The Ski Fence

We are celebrating our fourth anniversary here at Sego, and it’s a good time to look back and reflect on our accomplishments and missteps. Building a business is challenging, and so is building skis. But if there’s one thing we’ve learned along the way, it’s that there’s no running away from mistakes. Bills for things we shouldn’t have invested in don’t go away until they’re paid. Delinquent accounts that were questionable partners in the first place don’t pay us without friendly daily phone calls. There’s no magic wand for erasing human element of building skis by hand, just a steady learning curve.

With this in mind, we recently cleaned out the attic where the skis we deemed unskiable lived. There are skis with blown out sidewalls, skis with faulty top-sheets, and skis with edge confirmation problems. There are skis that were accidentally cut through the center by an employee with exceptionally strong forearms. There are skis with heinous bite marks through their edges from when we used a hand router to set the sidewall bevel. There are skis that someone forgot to put top-sheets on, and skis with clear top-sheets that a similarly minded someone tastefully embedded roaches down the center of (they looked kinda cool, but they’re not a great look for a family friendly brand). There are skis that we tested into the ground while learning about what works and what doesn’t for flex patterns. There are skis with aluminum tail bumpers that we’ll use in the future, but haven’t quite dialed in yet. There were a lot of skis up there.

Any endeavor worth conquering involves mistakes, failures, and missteps. Ours lived in the attic until last month. We are still working hard to further reduce our blem rate, and for the first time this summer our production crew is made of 100% returning employees who all have skin in the game. They have been working for years to perfect skills from edge bending to base sanding, and aren’t the type to be inspired to take creative liberties with their layups.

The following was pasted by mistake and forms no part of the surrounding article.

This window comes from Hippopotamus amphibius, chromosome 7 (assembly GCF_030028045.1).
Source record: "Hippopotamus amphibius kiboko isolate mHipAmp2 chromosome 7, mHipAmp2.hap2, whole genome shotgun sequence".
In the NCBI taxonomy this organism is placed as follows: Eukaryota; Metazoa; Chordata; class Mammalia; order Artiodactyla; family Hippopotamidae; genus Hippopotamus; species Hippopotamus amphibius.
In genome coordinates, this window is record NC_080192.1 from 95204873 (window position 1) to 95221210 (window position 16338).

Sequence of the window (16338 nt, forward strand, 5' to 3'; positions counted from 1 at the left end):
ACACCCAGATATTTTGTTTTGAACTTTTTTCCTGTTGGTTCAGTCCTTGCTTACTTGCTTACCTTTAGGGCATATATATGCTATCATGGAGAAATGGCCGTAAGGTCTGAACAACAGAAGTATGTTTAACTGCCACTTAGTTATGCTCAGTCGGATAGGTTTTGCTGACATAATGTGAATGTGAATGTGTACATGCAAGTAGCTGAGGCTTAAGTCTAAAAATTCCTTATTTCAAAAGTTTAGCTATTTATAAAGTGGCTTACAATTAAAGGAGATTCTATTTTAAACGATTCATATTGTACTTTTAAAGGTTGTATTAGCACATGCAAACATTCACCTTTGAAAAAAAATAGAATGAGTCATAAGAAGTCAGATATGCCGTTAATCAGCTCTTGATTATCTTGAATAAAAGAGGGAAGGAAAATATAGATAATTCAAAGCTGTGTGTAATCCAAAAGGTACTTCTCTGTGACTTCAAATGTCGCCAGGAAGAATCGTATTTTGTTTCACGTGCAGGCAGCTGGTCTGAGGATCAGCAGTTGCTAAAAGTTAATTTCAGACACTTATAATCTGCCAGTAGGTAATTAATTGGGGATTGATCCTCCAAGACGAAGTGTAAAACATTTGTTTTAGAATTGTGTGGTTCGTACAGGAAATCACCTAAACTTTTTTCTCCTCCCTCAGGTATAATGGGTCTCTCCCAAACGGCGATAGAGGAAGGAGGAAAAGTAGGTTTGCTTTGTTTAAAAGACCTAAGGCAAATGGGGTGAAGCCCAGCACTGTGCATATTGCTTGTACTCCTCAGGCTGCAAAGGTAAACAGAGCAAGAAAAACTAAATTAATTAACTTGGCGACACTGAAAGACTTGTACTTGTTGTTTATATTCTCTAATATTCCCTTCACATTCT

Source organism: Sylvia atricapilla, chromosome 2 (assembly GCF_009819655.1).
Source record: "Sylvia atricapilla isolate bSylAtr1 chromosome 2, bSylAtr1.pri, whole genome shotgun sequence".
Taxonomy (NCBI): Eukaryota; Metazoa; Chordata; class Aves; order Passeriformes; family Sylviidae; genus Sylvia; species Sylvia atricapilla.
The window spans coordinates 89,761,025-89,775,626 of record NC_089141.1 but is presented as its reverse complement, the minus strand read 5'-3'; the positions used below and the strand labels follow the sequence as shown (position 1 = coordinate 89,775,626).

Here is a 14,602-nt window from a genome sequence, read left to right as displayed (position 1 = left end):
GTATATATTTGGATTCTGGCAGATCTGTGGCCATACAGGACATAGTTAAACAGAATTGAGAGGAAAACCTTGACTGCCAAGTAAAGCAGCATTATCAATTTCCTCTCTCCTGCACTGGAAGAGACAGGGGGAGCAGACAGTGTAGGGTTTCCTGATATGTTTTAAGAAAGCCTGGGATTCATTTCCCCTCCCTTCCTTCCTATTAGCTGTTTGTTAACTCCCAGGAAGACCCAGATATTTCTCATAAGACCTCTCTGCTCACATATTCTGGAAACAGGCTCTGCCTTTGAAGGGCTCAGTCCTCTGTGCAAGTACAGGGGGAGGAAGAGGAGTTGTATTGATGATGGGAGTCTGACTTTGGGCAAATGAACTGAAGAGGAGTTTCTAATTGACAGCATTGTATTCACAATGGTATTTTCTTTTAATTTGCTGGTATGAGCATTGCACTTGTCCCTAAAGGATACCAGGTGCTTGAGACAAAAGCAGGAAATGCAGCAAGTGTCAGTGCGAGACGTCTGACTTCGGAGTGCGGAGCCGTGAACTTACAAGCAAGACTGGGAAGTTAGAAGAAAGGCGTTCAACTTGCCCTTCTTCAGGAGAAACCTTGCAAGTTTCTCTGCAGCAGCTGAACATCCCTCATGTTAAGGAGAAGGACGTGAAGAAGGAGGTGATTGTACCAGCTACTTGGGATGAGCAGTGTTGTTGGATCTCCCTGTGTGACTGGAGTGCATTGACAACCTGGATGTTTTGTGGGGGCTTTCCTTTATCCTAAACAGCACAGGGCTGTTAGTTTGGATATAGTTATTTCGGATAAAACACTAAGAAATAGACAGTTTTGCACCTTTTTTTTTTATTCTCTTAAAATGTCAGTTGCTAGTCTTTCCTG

We are also working hard to lower our costs, make smart investments, and reach a sustainable cash flow. Investing in outside help, whether it be independent sales reps, marketing firms, or established PR firms is a road we’ve been down. And we know now that there are no short cuts. So, we are going to keep driving the bus around the country, and Canada, promoting our products the old fashioned way. Meanwhile, we’ll keep prototyping and adding to our list of award winning skis, which already includes the highest available accolades from Powder, Newschoolers, Freeskier, Blister Gear Review, Skiing Magazine, Backcountry Magazine, and Ski Canada Magazine. We’ll also keep working on our sales network, which has grown from regional to reach both coasts, spread to shops in Canada and Australia, and includes the web’s largest retailers. 

We’re also taking the skis out of the attic. So, next time you drive out of Victor toward Teton Pass keep your eyes open for a pink and blue fence. It might look like a lot of mistakes, and it is. Four years of mistakes, to be exact. We kept them to ourselves for a while, but now it’s time to take a good look at where we’ve made missteps, have Tyler get a little lighter with his touch on the band saw, and keep working toward year five.


  • Carl Cruz

    Definitely needed this information now. Thank you for posting and give me what I need to know.

  • Guy Anderson

    The fence is a work of work of art…..absolutely beautiful. The story is awesome as well….I am not a ski builder but do watch the industry and have learned how difficult it can be. Slow sustainable growth seems to be the path.

    Time to order skis from Sego – don’t tell my wife :)

  • Brian McD

    Fine story well told. Nice work, Abbott!

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